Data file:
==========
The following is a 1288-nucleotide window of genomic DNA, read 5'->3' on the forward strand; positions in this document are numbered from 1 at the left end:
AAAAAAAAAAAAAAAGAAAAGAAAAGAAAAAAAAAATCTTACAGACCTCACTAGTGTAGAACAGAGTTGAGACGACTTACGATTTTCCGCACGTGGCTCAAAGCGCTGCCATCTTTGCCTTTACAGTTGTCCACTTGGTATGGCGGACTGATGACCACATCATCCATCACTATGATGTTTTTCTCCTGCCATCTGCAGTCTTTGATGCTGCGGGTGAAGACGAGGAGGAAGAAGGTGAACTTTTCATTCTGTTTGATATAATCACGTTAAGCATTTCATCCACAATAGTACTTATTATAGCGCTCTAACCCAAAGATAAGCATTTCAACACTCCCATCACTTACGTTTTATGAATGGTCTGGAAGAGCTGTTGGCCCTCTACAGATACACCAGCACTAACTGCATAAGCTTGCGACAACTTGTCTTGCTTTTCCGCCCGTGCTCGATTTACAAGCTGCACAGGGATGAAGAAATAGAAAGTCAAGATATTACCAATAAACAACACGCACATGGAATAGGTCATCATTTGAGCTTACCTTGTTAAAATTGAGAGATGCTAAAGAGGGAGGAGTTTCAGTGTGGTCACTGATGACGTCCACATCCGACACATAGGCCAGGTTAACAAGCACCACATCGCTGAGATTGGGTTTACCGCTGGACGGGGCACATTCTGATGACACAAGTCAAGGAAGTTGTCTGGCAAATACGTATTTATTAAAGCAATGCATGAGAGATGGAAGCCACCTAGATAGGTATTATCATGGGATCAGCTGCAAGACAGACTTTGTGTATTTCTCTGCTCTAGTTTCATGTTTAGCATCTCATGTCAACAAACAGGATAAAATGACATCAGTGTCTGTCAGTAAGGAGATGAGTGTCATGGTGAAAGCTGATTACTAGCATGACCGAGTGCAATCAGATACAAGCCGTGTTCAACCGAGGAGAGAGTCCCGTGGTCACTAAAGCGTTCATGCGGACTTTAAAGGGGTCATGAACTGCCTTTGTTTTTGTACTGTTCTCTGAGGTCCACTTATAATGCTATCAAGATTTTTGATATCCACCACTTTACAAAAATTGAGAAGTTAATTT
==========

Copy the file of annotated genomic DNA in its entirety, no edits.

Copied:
The following is a 1288-nucleotide window of genomic DNA, read 5'->3' on the forward strand; positions in this document are numbered from 1 at the left end:
AAAAAAAAAAAAAAAGAAAAGAAAAGAAAAAAAAAATCTTACAGACCTCACTAGTGTAGAACAGAGTTGAGACGACTTACGATTTTCCGCACGTGGCTCAAAGCGCTGCCATCTTTGCCTTTACAGTTGTCCACTTGGTATGGCGGACTGATGACCACATCATCCATCACTATGATGTTTTTCTCCTGCCATCTGCAGTCTTTGATGCTGCGGGTGAAGACGAGGAGGAAGAAGGTGAACTTTTCATTCTGTTTGATATAATCACGTTAAGCATTTCATCCACAATAGTACTTATTATAGCGCTCTAACCCAAAGATAAGCATTTCAACACTCCCATCACTTACGTTTTATGAATGGTCTGGAAGAGCTGTTGGCCCTCTACAGATACACCAGCACTAACTGCATAAGCTTGCGACAACTTGTCTTGCTTTTCCGCCCGTGCTCGATTTACAAGCTGCACAGGGATGAAGAAATAGAAAGTCAAGATATTACCAATAAACAACACGCACATGGAATAGGTCATCATTTGAGCTTACCTTGTTAAAATTGAGAGATGCTAAAGAGGGAGGAGTTTCAGTGTGGTCACTGATGACGTCCACATCCGACACATAGGCCAGGTTAACAAGCACCACATCGCTGAGATTGGGTTTACCGCTGGACGGGGCACATTCTGATGACACAAGTCAAGGAAGTTGTCTGGCAAATACGTATTTATTAAAGCAATGCATGAGAGATGGAAGCCACCTAGATAGGTATTATCATGGGATCAGCTGCAAGACAGACTTTGTGTATTTCTCTGCTCTAGTTTCATGTTTAGCATCTCATGTCAACAAACAGGATAAAATGACATCAGTGTCTGTCAGTAAGGAGATGAGTGTCATGGTGAAAGCTGATTACTAGCATGACCGAGTGCAATCAGATACAAGCCGTGTTCAACCGAGGAGAGAGTCCCGTGGTCACTAAAGCGTTCATGCGGACTTTAAAGGGGTCATGAACTGCCTTTGTTTTTGTACTGTTCTCTGAGGTCCACTTATAATGCTATCAAGATTTTTGATATCCACCACTTTACAAAAATTGAGAAGTTAATTT